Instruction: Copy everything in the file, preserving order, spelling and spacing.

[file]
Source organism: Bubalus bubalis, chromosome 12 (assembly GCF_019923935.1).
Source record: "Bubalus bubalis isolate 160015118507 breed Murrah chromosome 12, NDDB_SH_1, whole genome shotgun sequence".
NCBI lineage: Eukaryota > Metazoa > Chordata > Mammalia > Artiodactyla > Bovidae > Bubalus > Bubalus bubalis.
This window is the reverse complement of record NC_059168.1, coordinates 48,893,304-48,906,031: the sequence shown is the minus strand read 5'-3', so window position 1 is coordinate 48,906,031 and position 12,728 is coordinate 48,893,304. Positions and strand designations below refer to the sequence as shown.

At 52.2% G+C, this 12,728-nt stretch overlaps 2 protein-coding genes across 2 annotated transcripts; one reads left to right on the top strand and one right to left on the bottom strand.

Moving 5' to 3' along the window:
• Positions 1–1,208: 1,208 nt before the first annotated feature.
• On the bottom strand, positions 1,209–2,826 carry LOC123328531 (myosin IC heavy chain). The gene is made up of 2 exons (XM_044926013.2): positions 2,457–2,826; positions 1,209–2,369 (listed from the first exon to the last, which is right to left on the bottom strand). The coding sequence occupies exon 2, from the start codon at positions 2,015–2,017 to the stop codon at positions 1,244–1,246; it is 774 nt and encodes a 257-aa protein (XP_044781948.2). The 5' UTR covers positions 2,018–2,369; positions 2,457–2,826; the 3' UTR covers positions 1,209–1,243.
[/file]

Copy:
Source organism: Bubalus bubalis, chromosome 12 (assembly GCF_019923935.1).
Source record: "Bubalus bubalis isolate 160015118507 breed Murrah chromosome 12, NDDB_SH_1, whole genome shotgun sequence".
NCBI lineage: Eukaryota > Metazoa > Chordata > Mammalia > Artiodactyla > Bovidae > Bubalus > Bubalus bubalis.
This window is the reverse complement of record NC_059168.1, coordinates 48,893,304-48,906,031: the sequence shown is the minus strand read 5'-3', so window position 1 is coordinate 48,906,031 and position 12,728 is coordinate 48,893,304. Positions and strand designations below refer to the sequence as shown.

At 52.2% G+C, this 12,728-nt stretch overlaps 2 protein-coding genes across 2 annotated transcripts; one reads left to right on the top strand and one right to left on the bottom strand.

Moving 5' to 3' along the window:
• Positions 1–1,208: 1,208 nt before the first annotated feature.
• On the bottom strand, positions 1,209–2,826 carry LOC123328531 (myosin IC heavy chain). The gene is made up of 2 exons (XM_044926013.2): positions 2,457–2,826; positions 1,209–2,369 (listed from the first exon to the last, which is right to left on the bottom strand). The coding sequence occupies exon 2, from the start codon at positions 2,015–2,017 to the stop codon at positions 1,244–1,246; it is 774 nt and encodes a 257-aa protein (XP_044781948.2). The 5' UTR covers positions 2,018–2,369; positions 2,457–2,826; the 3' UTR covers positions 1,209–1,243.